Munson Health
Bone Graft

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by Wood D

What to Expect

Prior to Procedure

Your doctor will likely do the following:
Leading up to your procedure:
  • Talk to your doctor about your medications. You may be asked to stop taking some medicationss up to one week before the procedure, like:
    • Aspirin or other non-steroidal anti-inflammatory drugs (NSAIDs)
    • Blood thinners
    • Anti-platelets
  • Review with your doctor any herbs or supplements that you take. You may be asked to stop taking some.
  • Do not eat or drink anything after midnight the day before your surgery, unless told otherwise by your doctor.
  • Arrange for help at home after returning from the hospital.


Depending on the procedure, you may receive:

Description of the Procedure

The method of treatment depends on the type and location of the bone injury or defect and the type of graft you will be receiving.
Most bone graft procedures use your own bone. The bone is often taken from the iliac crest. This is the bone at your hip, about where you would wear a belt. An incision is made over the part of the bone that will be removed. A special bone chisel will remove the piece of bone. This incision is then closed.
The doctor will cut through the skin covering the area in need of repair. Any scar or dead tissue will be removed from the area. Your bone will then be reconstructed with the graft. The doctor may need to immobilize the bone. Plates and screws may be used during the procedure to immobilize the bone. A cast or brace may be needed after the procedure.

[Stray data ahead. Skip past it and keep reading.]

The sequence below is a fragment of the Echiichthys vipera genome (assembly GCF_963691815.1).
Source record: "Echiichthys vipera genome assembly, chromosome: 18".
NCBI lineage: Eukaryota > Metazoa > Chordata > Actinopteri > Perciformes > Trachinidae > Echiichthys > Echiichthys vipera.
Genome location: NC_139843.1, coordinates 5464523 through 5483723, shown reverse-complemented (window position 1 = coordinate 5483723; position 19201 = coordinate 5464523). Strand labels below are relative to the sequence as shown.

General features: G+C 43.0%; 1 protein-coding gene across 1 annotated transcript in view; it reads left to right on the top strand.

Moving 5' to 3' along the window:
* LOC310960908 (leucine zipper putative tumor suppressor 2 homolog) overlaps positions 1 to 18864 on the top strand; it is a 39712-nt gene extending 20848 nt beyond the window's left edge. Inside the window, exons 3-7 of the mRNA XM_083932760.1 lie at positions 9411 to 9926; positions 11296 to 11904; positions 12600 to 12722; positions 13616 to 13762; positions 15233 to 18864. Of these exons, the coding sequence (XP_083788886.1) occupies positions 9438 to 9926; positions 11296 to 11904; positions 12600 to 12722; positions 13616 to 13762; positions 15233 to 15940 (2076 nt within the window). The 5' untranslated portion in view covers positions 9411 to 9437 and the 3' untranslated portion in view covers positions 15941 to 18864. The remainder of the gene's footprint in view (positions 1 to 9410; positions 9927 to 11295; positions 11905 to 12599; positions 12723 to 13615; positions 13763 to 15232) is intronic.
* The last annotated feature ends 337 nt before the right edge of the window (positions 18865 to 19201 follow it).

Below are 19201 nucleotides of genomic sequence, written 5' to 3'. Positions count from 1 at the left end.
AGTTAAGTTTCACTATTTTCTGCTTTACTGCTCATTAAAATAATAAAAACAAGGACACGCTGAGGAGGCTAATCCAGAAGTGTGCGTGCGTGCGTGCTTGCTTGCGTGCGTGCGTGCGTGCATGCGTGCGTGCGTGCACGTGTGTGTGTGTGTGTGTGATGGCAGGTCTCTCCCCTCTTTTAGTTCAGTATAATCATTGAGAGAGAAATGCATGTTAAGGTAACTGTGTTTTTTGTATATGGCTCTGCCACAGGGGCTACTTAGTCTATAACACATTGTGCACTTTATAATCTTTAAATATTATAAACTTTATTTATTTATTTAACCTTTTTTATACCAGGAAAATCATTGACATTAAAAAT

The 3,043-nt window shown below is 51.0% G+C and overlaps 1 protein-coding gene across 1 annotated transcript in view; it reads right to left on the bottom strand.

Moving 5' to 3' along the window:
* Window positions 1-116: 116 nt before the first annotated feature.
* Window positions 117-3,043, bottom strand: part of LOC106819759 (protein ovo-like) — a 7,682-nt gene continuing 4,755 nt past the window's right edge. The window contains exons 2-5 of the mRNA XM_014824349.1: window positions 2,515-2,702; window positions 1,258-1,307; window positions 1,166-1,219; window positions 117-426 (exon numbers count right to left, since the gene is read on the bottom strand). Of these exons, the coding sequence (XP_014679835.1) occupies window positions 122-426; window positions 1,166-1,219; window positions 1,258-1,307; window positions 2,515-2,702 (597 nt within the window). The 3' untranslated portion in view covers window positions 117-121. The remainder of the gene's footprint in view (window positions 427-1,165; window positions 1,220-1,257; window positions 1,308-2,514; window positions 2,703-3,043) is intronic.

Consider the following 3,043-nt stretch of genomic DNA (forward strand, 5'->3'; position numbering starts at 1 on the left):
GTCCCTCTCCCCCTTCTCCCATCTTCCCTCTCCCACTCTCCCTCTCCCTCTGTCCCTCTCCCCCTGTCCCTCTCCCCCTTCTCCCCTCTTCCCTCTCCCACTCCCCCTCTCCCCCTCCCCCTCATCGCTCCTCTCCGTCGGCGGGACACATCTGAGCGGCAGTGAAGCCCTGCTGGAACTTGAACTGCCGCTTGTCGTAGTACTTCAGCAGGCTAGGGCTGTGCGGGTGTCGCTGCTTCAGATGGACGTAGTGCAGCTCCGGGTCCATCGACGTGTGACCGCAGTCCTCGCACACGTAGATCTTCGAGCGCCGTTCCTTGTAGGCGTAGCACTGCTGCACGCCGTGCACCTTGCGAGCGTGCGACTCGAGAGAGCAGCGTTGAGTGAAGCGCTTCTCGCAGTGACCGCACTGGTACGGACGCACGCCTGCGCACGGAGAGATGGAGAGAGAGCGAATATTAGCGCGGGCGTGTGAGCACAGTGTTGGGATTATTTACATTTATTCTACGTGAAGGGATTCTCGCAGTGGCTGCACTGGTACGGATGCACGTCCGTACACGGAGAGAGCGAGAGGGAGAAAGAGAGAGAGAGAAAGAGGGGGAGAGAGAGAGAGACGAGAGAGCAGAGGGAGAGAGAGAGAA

After Procedure

An x-ray may be taken to make sure the bone is in the correct position.

How Long Will It Take?

The length of your surgery will depend on the repair needed.

How Much Will It Hurt?

Anesthesia prevents pain during the procedure. Pain and discomfort after the procedure can be managed with medication.

Average Hospital Stay

Your stay in the hospital will depend on the extent of surgery and your progress.

Post-procedure Care

During your stay, the hospital staff will take steps to reduce your chance of infection such as:
  • Washing their hands
  • Wearing gloves or masks
  • Keeping your incisions covered
There are also steps you can take to reduce your chances of infection such as:
  • Washing your hands often and reminding visitors and healthcare providers to do the same
  • Reminding your healthcare providers to wear gloves or masks
  • Not allowing others to touch your incisions
Care depends on the procedure and location of the bone graft:
  • Do not smoke. Smoking can delay bone healing.
  • Some grafts can fail. You doctor will track progress with x-rays.


American Academy of Orthopedic Surgeons

National Institute of Arthritis and Musculoskeletal and Skin Diseases



Canadian Orthopaedic Association

Canadian Orthopaedic Foundation



Bone and tissue transplantation. American Academy of Orthopaedic Surgeons website. Available at: Updated January 2009. Accessed July 30, 2013.

Bone grafting. The Cleveland Clinic website. Available at Accessed July 30, 2013.

Bone grafts in spine surgery. American Academy of Orthopaedic Surgeons website. Available at: Updated July 2010. Accessed July 30, 2013.

Treatments for bone disorders. Johns Hopkins Medicine website. Available at:,P00130. Accessed July 30, 2013.


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